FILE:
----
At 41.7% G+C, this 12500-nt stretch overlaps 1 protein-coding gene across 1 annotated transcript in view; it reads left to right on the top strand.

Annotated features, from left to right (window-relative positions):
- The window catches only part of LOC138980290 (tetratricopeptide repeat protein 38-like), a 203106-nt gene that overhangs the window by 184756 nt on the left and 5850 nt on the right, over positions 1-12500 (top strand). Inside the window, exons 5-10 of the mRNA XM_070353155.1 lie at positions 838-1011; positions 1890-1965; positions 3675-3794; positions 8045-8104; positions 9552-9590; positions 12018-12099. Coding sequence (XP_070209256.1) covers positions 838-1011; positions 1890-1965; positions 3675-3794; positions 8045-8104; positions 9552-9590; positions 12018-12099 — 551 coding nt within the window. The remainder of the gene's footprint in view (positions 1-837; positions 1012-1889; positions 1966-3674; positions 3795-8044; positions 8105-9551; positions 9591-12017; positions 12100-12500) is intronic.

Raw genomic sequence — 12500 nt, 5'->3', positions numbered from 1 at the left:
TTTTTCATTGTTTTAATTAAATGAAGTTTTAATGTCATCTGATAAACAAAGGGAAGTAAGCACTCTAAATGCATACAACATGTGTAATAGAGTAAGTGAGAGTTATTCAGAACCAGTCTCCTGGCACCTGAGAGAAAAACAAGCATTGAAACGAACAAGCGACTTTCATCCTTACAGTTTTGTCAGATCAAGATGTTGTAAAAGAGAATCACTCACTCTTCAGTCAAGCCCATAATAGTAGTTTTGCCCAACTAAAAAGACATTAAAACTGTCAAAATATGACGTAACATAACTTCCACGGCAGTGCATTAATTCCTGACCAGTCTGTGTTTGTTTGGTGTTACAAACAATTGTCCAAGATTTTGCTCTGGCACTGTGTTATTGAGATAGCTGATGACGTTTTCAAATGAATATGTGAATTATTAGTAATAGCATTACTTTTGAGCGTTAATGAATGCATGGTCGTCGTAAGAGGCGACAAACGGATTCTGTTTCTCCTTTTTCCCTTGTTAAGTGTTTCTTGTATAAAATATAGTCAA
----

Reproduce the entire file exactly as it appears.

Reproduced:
At 41.7% G+C, this 12500-nt stretch overlaps 1 protein-coding gene across 1 annotated transcript in view; it reads left to right on the top strand.

Annotated features, from left to right (window-relative positions):
- The window catches only part of LOC138980290 (tetratricopeptide repeat protein 38-like), a 203106-nt gene that overhangs the window by 184756 nt on the left and 5850 nt on the right, over positions 1-12500 (top strand). Inside the window, exons 5-10 of the mRNA XM_070353155.1 lie at positions 838-1011; positions 1890-1965; positions 3675-3794; positions 8045-8104; positions 9552-9590; positions 12018-12099. Coding sequence (XP_070209256.1) covers positions 838-1011; positions 1890-1965; positions 3675-3794; positions 8045-8104; positions 9552-9590; positions 12018-12099 — 551 coding nt within the window. The remainder of the gene's footprint in view (positions 1-837; positions 1012-1889; positions 1966-3674; positions 3795-8044; positions 8105-9551; positions 9591-12017; positions 12100-12500) is intronic.

Raw genomic sequence — 12500 nt, 5'->3', positions numbered from 1 at the left:
TTTTTCATTGTTTTAATTAAATGAAGTTTTAATGTCATCTGATAAACAAAGGGAAGTAAGCACTCTAAATGCATACAACATGTGTAATAGAGTAAGTGAGAGTTATTCAGAACCAGTCTCCTGGCACCTGAGAGAAAAACAAGCATTGAAACGAACAAGCGACTTTCATCCTTACAGTTTTGTCAGATCAAGATGTTGTAAAAGAGAATCACTCACTCTTCAGTCAAGCCCATAATAGTAGTTTTGCCCAACTAAAAAGACATTAAAACTGTCAAAATATGACGTAACATAACTTCCACGGCAGTGCATTAATTCCTGACCAGTCTGTGTTTGTTTGGTGTTACAAACAATTGTCCAAGATTTTGCTCTGGCACTGTGTTATTGAGATAGCTGATGACGTTTTCAAATGAATATGTGAATTATTAGTAATAGCATTACTTTTGAGCGTTAATGAATGCATGGTCGTCGTAAGAGGCGACAAACGGATTCTGTTTCTCCTTTTTCCCTTGTTAAGTGTTTCTTGTATAAAATATAGTCAA